This wasn’t full speed I dont believe, but only video I have that shows it moving pretty fast. Teams have done it, but I know we personally would have struggled to make it that fast with 1 motor.

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^^ This. While it was a double-reverse four bar rather than an elevator, 3468 had exactly this issue this year. They managed to improve things from competition to post-season by slaving one to the position of the other, but it still wasn’t quite right. If you aren’t going to mechanically link the two, motion profiling or some sort of software control which adjusts at least one of the motors to account for the differences is a must.

@gixxy, want to chime in here with details?

@GeeTwo, We came up with the solution during Build Season, and were using it at competition, not in the Post-Season.

As for the details, 3468 did a double-reverse four-bar lift, with a 12" DART Linear Actuator for each side. While we did have plans for trying to link them together mechanically, we ran out of time first, so we had to fix it in Software.

The solution we went with was setting up each side as a P(ID) Loop, using the included potentiometers as absolute position feedback devices. The First PID Loop’s setpoint would be set to our actual target, and the other PID Loop would just constantly update its own setpoint to the first PID Loop’s current position. You can see our code here: and you can see a (not realtime…) video of the lift in action here:

This wasn’t the most optimal solution, and we did have to slow down the speed of our motors a bit (mostly to give us some more reaction time, and so it couldn’t tear itself apart, if something went wrong, which it never did during a match thankfully), but it was simple enough for me to get our programmers to understand the concept and write the logic themselves, so I called it a success, lol.

EDIT: Code LInk and Demo Video

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Do you have a link to Vex to where I can find something like this?

Oh, I believe I found it. Was it this? Whatsoever, there are plenty of great gearboxes we could look into. Thanks!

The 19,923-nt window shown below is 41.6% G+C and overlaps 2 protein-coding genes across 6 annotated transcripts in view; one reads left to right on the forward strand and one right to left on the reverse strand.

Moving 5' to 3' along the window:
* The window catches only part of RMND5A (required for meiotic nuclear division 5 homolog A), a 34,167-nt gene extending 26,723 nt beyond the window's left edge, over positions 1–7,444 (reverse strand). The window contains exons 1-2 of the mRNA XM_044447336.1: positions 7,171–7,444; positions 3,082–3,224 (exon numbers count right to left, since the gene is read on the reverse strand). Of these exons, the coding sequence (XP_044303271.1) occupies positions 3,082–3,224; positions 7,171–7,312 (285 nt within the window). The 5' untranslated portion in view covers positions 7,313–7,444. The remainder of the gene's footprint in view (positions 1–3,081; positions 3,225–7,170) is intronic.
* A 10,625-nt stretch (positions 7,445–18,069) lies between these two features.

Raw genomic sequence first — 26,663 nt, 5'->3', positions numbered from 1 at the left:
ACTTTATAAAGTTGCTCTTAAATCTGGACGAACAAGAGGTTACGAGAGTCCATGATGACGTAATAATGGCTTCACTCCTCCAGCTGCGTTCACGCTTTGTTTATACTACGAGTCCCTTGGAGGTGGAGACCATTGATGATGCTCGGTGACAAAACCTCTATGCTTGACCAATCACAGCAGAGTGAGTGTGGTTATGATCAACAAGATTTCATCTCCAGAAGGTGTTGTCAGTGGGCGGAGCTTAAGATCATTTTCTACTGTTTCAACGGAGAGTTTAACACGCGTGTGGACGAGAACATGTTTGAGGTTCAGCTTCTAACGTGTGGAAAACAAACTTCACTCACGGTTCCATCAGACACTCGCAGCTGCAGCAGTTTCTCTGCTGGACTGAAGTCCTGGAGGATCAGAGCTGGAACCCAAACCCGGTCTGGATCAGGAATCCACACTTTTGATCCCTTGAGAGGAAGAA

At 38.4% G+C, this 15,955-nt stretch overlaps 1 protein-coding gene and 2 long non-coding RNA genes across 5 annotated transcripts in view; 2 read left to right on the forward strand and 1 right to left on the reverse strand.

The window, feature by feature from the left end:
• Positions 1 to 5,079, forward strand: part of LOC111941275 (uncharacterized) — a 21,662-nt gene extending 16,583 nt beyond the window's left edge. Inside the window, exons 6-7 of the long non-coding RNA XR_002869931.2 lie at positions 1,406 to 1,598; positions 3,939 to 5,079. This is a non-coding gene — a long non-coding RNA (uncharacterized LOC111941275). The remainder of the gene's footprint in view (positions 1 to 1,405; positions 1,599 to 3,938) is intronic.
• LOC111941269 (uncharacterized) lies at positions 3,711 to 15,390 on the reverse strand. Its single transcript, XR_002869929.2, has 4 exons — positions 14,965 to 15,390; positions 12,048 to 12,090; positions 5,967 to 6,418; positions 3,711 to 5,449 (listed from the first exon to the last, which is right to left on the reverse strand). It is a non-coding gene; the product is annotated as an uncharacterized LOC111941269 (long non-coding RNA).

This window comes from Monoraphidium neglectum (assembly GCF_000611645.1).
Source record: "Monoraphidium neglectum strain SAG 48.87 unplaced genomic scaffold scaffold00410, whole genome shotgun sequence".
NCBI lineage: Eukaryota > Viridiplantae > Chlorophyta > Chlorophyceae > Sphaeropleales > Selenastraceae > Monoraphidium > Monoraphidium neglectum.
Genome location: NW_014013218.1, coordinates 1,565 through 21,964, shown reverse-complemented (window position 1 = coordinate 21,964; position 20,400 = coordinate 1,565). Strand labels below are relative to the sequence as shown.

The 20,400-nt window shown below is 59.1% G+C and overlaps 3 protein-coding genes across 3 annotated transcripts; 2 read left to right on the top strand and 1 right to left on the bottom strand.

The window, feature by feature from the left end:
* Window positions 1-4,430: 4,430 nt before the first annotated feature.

More motors, more power. More power, score faster. Score faster, win more.

Cons: two motors and controllers cost more and weigh more than one.

Pros: faster cycle times, less load per motor per unit performance, and redundancy.


In offseason 2018 we built a 4 motor elevator (so we could climb), and it was incredibly fast, we just used a gearbox and had chain running back (from the center of the elevator and the carriage, I know that the space savings of having the motors close to the elevator are great, but that is an easy way to make a super fast elevator.

If you ask 148 in 2018, their Uppercut elevator was running on a 3 or 4 to 1 versaplanetary with 1 775 and was like way fast. Although they did balance it with constant force spring pretty well and the whole elevator assembly was like <15(maybe 10) lbs. So really it’s just designing to what your trying to accomplish.

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Like in other applications, it’s just a question of the requirements. First, figure out how fast you want it to go. Increase by ~50% and pick your desired motor, and you can figure out the total gear ratio you need. Next, figure out how much torque you need. Increase by ~50%. Compare that to the output torque you get from your motor and gear ratio combination - that ratio will tell you how many motors you need.